An Air Force veteran who pledged to spend $30,000 of his own money in a run for Spokane mayor announced Wednesday that he’s changing his goal.
Andy Rathbun, 55, said he may not have the name recognition necessary to win the city’s top position, so he’s instead pursuing a run for a Spokane City Council seat representing northwest Spokane, where he’s been a leader on the West Central Neighborhood Council.
He is now one of three men trying to unseat incumbent Councilwoman Karen Stratton.
Jeff Martin, a northwest Spokane resident who works in fraud prevention for the state Department of Labor and Industries, also announced Wednesday he was running for Stratton’s seat.
Christopher Savage, a 28-year-old Lyft driver, filed to run for the council at the end of January.
Rathbun said former TV anchor Nadine Woodward entering the mayor’s race wasn’t the only factor in his decision to drop out, but beating a household name in an election would have been difficult.
“It’s almost insurmountable to overcome that,” he said. “I think I’m more qualified than she is, but I need to show the people that first, before I go for the top position.”
In a text Wednesday, Woodward said she looked forward to hearing Rathbun’s ideas for the city and appreciated every candidate who runs for office.
Rathbun has repeatedly criticized his opponents in the mayor’s race, accusing Woodward of filing her candidate financial forms late and criticizing City Council President Ben Stuckart for fundraising outside of Spokane.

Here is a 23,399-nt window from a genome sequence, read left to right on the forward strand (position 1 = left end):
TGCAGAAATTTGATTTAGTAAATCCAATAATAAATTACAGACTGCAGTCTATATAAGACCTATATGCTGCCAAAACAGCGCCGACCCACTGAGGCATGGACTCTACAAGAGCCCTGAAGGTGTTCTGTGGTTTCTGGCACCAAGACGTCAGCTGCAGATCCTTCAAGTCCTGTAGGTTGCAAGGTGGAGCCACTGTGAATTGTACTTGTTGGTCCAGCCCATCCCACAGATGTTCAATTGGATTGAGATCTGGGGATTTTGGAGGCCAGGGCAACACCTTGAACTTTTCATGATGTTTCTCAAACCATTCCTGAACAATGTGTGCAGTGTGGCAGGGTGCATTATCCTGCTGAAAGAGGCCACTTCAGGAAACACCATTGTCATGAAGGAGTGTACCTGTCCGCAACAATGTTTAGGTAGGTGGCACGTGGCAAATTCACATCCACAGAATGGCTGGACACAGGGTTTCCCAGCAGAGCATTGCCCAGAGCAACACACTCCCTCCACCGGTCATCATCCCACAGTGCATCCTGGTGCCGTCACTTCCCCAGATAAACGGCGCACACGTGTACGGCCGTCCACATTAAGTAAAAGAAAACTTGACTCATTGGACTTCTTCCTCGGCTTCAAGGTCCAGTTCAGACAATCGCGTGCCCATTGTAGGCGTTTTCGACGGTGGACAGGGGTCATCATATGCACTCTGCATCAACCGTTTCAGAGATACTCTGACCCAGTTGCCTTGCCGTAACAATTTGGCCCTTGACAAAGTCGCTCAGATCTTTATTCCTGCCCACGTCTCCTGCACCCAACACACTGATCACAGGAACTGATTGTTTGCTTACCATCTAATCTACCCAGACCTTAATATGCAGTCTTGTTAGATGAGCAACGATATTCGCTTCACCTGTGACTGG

Rathbun said he may run for mayor in the future, but before then he hopes to be elected to a council that focuses less on social issues and more on fiscal policy. He said he respected the work Stratton has done while on the City Council, but was frustrated by decisions such as indefinitely tabling a land deal with homeless shelter Union Gospel Mission that would have allowed the city to build a stormwater filtration system.
Rathbun said he believes the council’s focus on social issues, such as concerns over UGM’s religious and LGBTQ policies, may have interfered with a deal that would have kept pollutants out of the Spokane River.
“It’s kind of crazy that they didn’t approve that,” he said.
Martin, Rathbun’s opponent for the northwest council position, echoed his concerns about the council’s focus on social policies.
Martin, a fiscal conservative, said he hopes his presence would create a more balanced council. The council has a progressive majority, often leading to 6-1 votes on controversial issues. That makes many Spokane residents feel like they’re not being represented, he asserted.
“I don’t think City Council or governments work well when it seems like there is only one point of view,” he said.
If elected, Martin said he hopes to bring a moderating, middle-of-the-road voice to the legislative body’s discussions.
Savage, the first candidate to challenge Stratton, said he opposed the council’s decision to go to taxpayers to pay for more police officers and firefighters, instead of staying within its budget.